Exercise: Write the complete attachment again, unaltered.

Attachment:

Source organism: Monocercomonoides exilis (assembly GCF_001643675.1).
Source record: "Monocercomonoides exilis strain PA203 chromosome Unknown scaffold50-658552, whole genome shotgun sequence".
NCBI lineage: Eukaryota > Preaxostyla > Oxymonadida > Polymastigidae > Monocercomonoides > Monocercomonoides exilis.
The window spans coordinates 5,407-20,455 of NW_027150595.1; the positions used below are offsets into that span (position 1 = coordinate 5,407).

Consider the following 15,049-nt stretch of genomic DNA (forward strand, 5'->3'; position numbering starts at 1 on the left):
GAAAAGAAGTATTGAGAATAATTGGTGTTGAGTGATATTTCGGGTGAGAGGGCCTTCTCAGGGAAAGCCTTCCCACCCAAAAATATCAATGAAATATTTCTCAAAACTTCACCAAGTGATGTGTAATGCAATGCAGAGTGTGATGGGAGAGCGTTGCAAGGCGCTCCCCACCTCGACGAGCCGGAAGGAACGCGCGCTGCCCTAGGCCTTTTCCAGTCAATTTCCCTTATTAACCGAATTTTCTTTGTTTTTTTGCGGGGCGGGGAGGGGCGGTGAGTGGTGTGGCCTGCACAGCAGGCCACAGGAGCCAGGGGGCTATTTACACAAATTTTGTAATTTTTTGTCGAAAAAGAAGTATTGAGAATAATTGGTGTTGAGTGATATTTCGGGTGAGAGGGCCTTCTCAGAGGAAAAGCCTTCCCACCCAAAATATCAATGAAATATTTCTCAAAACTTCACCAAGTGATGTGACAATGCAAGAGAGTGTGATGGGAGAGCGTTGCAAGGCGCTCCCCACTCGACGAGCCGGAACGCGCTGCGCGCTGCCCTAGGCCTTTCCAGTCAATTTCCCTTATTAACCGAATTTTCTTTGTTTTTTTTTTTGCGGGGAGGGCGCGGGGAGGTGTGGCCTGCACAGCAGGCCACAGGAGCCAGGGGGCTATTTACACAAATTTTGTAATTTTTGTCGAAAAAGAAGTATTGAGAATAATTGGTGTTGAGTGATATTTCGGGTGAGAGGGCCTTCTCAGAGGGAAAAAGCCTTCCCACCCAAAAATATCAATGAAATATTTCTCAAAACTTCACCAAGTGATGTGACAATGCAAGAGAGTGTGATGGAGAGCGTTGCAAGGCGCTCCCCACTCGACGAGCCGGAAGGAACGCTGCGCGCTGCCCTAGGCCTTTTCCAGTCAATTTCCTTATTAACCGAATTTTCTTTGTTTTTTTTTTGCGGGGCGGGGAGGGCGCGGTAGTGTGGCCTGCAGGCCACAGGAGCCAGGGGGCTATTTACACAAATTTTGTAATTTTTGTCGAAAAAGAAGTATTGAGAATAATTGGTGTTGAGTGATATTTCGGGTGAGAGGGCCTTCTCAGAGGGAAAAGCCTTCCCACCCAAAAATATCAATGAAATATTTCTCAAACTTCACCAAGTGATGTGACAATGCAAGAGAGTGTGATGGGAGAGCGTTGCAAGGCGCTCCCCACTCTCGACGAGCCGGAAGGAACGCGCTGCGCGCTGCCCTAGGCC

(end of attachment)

Source organism: Monocercomonoides exilis (assembly GCF_001643675.1).
Source record: "Monocercomonoides exilis strain PA203 chromosome Unknown scaffold50-658552, whole genome shotgun sequence".
NCBI lineage: Eukaryota > Preaxostyla > Oxymonadida > Polymastigidae > Monocercomonoides > Monocercomonoides exilis.
The window spans coordinates 5,407-20,455 of NW_027150595.1; the positions used below are offsets into that span (position 1 = coordinate 5,407).

Consider the following 15,049-nt stretch of genomic DNA (forward strand, 5'->3'; position numbering starts at 1 on the left):
GAAAAGAAGTATTGAGAATAATTGGTGTTGAGTGATATTTCGGGTGAGAGGGCCTTCTCAGGGAAAGCCTTCCCACCCAAAAATATCAATGAAATATTTCTCAAAACTTCACCAAGTGATGTGTAATGCAATGCAGAGTGTGATGGGAGAGCGTTGCAAGGCGCTCCCCACCTCGACGAGCCGGAAGGAACGCGCGCTGCCCTAGGCCTTTTCCAGTCAATTTCCCTTATTAACCGAATTTTCTTTGTTTTTTTGCGGGGCGGGGAGGGGCGGTGAGTGGTGTGGCCTGCACAGCAGGCCACAGGAGCCAGGGGGCTATTTACACAAATTTTGTAATTTTTTGTCGAAAAAGAAGTATTGAGAATAATTGGTGTTGAGTGATATTTCGGGTGAGAGGGCCTTCTCAGAGGAAAAGCCTTCCCACCCAAAATATCAATGAAATATTTCTCAAAACTTCACCAAGTGATGTGACAATGCAAGAGAGTGTGATGGGAGAGCGTTGCAAGGCGCTCCCCACTCGACGAGCCGGAACGCGCTGCGCGCTGCCCTAGGCCTTTCCAGTCAATTTCCCTTATTAACCGAATTTTCTTTGTTTTTTTTTTTGCGGGGAGGGCGCGGGGAGGTGTGGCCTGCACAGCAGGCCACAGGAGCCAGGGGGCTATTTACACAAATTTTGTAATTTTTGTCGAAAAAGAAGTATTGAGAATAATTGGTGTTGAGTGATATTTCGGGTGAGAGGGCCTTCTCAGAGGGAAAAAGCCTTCCCACCCAAAAATATCAATGAAATATTTCTCAAAACTTCACCAAGTGATGTGACAATGCAAGAGAGTGTGATGGAGAGCGTTGCAAGGCGCTCCCCACTCGACGAGCCGGAAGGAACGCTGCGCGCTGCCCTAGGCCTTTTCCAGTCAATTTCCTTATTAACCGAATTTTCTTTGTTTTTTTTTTGCGGGGCGGGGAGGGCGCGGTAGTGTGGCCTGCAGGCCACAGGAGCCAGGGGGCTATTTACACAAATTTTGTAATTTTTGTCGAAAAAGAAGTATTGAGAATAATTGGTGTTGAGTGATATTTCGGGTGAGAGGGCCTTCTCAGAGGGAAAAGCCTTCCCACCCAAAAATATCAATGAAATATTTCTCAAACTTCACCAAGTGATGTGACAATGCAAGAGAGTGTGATGGGAGAGCGTTGCAAGGCGCTCCCCACTCTCGACGAGCCGGAAGGAACGCGCTGCGCGCTGCCCTAGGCC